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Growth hormone-releasing peptide hexarelin reduces neonatal brain injury and alters Akt/glycogen synthase kinase-3beta phosphorylation

Artikel i vetenskaplig tidskrift
Författare Katarina Gustafsson Brywe
Anna-Lena Leverin
Malin Gustavsson
Carina Mallard
Riccarda Granata
S. Destefanis
Marco Volante
Henrik Hagberg
Ezio Ghigo
Jörgen Isgaard
Publicerad i Endocrinology
Volym 146
Nummer/häfte 11
Sidor 4665-72
Publiceringsår 2005
Publicerad vid Institutionen för kvinnors och barns hälsa, Avdelningen för obstetrik och gynekologi
Institutionen för invärtesmedicin
Institutionen för fysiologi och farmakologi, Avdelningen för fysiologi
Sidor 4665-72
Språk en
Länkar www.ncbi.nlm.nih.gov/entrez/query.f...
Ämnesord Animals, Animals, Newborn, Brain Ischemia/metabolism/*pathology, Caspase 3, Caspases/antagonists & inhibitors, Female, Glycogen Synthase Kinase 3/*metabolism, Growth Hormone/metabolism, Hypoxia, Brain/metabolism/*pathology, Immunohistochemistry, Insulin-Like Growth Factor I/metabolism, Male, Neuroprotective Agents/*pharmacology, Oligopeptides/*pharmacology, Phosphorylation/drug effects, Rats, Rats, Wistar, Receptor, IGF Type 1/metabolism
Ämneskategorier Medicin och Hälsovetenskap

Sammanfattning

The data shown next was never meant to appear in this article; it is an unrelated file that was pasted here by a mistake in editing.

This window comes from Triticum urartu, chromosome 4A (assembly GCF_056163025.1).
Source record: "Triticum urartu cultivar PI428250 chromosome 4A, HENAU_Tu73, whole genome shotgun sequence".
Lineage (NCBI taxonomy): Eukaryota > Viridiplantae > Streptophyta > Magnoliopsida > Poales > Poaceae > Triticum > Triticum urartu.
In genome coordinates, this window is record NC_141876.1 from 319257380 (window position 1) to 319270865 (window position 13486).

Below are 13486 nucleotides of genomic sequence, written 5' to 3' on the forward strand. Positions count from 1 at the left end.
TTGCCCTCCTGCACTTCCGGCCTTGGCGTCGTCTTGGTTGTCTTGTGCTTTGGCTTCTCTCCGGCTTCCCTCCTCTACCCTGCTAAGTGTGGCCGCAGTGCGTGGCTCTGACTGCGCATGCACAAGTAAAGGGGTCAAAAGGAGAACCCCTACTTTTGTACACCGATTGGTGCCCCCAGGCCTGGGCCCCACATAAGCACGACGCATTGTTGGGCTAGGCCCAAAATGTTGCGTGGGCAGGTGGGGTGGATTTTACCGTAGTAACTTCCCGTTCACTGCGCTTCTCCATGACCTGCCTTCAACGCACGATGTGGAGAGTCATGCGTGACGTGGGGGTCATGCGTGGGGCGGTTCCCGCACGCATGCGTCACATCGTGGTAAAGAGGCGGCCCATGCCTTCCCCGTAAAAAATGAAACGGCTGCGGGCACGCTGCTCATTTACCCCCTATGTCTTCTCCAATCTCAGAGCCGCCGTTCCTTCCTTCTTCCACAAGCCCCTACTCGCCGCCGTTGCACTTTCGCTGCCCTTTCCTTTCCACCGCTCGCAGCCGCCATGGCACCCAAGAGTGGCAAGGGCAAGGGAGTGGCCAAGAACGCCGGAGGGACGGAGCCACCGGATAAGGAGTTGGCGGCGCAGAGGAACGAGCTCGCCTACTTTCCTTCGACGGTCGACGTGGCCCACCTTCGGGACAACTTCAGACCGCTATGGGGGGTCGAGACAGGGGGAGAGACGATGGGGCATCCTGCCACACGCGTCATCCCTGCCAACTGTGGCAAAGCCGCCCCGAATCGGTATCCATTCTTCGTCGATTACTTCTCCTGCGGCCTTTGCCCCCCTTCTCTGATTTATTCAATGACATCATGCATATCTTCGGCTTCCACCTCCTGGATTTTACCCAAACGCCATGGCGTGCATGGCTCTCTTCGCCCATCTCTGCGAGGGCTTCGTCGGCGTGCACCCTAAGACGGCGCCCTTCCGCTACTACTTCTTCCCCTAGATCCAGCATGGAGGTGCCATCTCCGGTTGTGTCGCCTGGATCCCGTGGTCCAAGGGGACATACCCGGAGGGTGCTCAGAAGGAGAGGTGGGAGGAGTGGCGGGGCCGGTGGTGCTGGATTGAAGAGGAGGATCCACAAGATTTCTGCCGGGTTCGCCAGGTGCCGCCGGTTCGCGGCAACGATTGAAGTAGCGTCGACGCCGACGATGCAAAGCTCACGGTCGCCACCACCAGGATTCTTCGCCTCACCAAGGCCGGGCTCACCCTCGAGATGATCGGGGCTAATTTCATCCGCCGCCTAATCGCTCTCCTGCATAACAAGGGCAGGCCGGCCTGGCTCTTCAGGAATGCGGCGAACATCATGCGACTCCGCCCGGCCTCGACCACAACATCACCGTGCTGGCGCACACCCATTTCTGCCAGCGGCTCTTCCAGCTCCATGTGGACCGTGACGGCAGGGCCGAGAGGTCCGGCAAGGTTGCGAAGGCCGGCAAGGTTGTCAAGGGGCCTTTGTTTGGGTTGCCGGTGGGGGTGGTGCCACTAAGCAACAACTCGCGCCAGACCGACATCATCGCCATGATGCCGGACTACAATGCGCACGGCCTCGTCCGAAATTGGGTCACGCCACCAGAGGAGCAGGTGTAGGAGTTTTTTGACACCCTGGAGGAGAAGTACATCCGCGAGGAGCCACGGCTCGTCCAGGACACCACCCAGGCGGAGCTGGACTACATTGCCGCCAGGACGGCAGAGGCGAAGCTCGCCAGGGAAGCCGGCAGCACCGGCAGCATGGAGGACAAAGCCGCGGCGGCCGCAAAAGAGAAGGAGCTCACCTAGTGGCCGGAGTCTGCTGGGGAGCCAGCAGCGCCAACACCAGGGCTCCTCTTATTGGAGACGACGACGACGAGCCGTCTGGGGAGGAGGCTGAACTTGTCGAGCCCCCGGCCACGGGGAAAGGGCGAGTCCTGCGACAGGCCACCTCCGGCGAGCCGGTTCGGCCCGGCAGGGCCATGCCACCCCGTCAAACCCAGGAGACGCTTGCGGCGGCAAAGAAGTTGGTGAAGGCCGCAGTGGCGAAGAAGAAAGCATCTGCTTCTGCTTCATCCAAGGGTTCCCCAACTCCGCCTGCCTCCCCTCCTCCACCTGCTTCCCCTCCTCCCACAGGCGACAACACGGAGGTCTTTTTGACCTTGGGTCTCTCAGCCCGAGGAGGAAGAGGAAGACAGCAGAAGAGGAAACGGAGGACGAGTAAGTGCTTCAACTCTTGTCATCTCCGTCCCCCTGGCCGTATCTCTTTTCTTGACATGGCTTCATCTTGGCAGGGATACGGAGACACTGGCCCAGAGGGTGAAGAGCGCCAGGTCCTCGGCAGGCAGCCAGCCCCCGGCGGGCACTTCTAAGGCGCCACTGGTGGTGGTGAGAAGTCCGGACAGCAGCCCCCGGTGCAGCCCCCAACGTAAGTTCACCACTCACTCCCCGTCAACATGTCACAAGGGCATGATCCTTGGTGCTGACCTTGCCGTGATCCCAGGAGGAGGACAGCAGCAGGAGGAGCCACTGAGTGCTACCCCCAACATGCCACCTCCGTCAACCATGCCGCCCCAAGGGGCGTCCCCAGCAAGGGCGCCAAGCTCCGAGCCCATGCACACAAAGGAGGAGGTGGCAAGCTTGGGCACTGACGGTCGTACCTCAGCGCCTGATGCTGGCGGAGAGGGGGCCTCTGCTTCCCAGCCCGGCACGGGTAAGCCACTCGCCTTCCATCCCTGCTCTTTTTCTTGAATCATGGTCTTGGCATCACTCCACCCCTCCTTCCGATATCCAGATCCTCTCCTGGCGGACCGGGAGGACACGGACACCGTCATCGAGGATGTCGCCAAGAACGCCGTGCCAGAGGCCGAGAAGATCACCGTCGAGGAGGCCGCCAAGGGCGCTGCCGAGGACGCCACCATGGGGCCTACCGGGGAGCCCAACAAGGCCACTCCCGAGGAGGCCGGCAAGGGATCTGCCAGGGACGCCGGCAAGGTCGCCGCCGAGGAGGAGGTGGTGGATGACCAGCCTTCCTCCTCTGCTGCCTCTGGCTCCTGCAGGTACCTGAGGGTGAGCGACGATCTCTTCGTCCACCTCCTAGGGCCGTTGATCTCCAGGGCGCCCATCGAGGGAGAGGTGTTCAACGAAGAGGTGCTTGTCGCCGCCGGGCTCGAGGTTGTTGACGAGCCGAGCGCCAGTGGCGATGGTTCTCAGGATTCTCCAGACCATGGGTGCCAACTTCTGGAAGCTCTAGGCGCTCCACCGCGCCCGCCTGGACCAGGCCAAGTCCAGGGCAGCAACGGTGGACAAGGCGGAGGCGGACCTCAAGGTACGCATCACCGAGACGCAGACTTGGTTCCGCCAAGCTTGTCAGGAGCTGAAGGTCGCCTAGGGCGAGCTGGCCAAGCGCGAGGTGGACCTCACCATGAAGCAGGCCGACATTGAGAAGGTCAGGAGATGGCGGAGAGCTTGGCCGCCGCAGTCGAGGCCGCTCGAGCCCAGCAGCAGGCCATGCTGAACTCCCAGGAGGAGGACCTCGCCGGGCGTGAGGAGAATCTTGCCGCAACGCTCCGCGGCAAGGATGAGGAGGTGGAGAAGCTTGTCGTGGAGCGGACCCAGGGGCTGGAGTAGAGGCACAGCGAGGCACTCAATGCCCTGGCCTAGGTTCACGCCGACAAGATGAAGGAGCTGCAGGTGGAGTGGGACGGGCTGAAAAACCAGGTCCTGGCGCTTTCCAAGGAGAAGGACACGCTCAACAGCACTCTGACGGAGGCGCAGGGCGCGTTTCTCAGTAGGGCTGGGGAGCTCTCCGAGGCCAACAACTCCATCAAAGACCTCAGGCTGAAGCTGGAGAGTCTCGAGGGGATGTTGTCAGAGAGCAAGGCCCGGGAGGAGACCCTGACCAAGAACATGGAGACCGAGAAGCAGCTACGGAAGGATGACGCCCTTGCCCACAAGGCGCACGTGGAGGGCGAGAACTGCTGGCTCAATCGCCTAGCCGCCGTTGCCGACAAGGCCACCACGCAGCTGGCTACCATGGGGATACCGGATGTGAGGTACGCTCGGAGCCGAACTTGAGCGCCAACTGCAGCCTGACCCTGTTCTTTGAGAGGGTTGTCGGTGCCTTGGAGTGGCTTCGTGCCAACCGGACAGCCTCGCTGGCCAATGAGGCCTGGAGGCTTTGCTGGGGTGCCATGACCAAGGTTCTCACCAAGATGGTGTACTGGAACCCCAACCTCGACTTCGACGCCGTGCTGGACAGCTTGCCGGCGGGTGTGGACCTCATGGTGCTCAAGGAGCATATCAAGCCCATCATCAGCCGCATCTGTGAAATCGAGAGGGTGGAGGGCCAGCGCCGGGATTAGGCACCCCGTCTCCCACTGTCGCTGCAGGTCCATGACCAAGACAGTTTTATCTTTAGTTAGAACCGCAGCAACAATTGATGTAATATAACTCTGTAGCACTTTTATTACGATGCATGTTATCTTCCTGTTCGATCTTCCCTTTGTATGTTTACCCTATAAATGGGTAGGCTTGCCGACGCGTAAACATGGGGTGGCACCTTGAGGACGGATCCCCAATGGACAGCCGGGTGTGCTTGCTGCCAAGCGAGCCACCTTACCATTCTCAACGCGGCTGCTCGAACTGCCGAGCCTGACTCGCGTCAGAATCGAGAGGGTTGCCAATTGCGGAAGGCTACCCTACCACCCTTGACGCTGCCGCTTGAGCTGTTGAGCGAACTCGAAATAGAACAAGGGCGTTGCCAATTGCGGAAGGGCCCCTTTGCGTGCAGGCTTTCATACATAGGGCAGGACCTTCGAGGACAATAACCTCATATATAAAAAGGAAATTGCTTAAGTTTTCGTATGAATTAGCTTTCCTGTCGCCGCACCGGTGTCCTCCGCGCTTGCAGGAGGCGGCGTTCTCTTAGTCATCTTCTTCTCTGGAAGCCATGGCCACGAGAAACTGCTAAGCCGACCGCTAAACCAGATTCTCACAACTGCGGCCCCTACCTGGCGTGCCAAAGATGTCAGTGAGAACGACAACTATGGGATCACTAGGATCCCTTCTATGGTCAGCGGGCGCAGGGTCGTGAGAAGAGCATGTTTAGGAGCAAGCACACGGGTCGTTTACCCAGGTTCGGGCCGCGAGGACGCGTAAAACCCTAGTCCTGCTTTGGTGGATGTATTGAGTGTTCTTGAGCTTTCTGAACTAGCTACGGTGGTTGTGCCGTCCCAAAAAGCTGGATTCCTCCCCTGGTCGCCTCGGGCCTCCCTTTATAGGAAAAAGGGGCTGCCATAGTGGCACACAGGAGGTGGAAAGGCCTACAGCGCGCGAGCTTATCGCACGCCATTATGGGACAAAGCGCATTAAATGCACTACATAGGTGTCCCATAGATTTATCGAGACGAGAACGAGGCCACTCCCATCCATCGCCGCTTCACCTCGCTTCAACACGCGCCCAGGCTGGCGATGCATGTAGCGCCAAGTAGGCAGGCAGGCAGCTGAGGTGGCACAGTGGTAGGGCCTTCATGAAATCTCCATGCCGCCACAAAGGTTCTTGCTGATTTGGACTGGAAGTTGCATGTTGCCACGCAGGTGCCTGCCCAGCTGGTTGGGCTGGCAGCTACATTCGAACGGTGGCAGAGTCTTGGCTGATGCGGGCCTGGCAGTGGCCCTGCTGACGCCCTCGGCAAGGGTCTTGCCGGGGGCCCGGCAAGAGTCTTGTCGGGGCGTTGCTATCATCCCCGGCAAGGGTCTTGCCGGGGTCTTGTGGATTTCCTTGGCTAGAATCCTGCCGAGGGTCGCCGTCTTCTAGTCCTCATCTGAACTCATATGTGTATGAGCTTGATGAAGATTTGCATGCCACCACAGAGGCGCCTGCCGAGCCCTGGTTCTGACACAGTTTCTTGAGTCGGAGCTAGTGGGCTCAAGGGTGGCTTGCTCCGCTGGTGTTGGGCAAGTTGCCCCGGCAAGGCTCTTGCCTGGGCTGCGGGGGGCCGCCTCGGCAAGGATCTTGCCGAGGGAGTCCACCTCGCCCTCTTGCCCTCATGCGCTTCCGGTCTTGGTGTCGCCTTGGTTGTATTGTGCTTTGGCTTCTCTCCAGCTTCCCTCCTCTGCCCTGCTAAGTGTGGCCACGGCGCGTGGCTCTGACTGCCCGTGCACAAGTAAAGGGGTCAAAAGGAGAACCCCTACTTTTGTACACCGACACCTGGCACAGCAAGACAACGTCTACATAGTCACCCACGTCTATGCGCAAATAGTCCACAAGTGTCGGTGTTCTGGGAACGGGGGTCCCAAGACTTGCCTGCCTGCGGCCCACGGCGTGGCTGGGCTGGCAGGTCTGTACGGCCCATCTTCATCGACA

Hexarelin (HEX) is a peptide GH secretagogue with a potent ability to stimulate GH secretion and recently reported cardioprotective actions. However, its effects in the brain are largely unknown, and the aim of the present study was to examine the potential protective effect of HEX on the central nervous system after injury, as well as on caspase-3, Akt, and extracellular signal-regulated protein kinase (ERK) signaling cascades in a rat model of neonatal hypoxia-ischemia. Hypoxic-ischemic insult was induced by unilateral carotid ligation and hypoxic exposure (7.7% oxygen), and HEX treatment was administered intracerebroventricularly, directly after the insult. Brain damage was quantified at four coronal levels and by regional neuropathological scoring. Brain damage was reduced by 39% in the treatment group, compared with vehicle group, and injury was significantly reduced in the cerebral cortex, hippocampus, and thalamus but not in the striatum. The cerebroprotective effect was accompanied by a significant reduction of caspase-3 activity and an increased phosphorylation of Akt and glycogen synthase kinase-3beta, whereas ERK was unaffected. In conclusion, we demonstrate for the first time that HEX is neuroprotective in the neonatal setting in vivo and that increased Akt signaling is associated with downstream attenuation of glycogen synthase kinase-3beta activity and caspase-dependent cell death.

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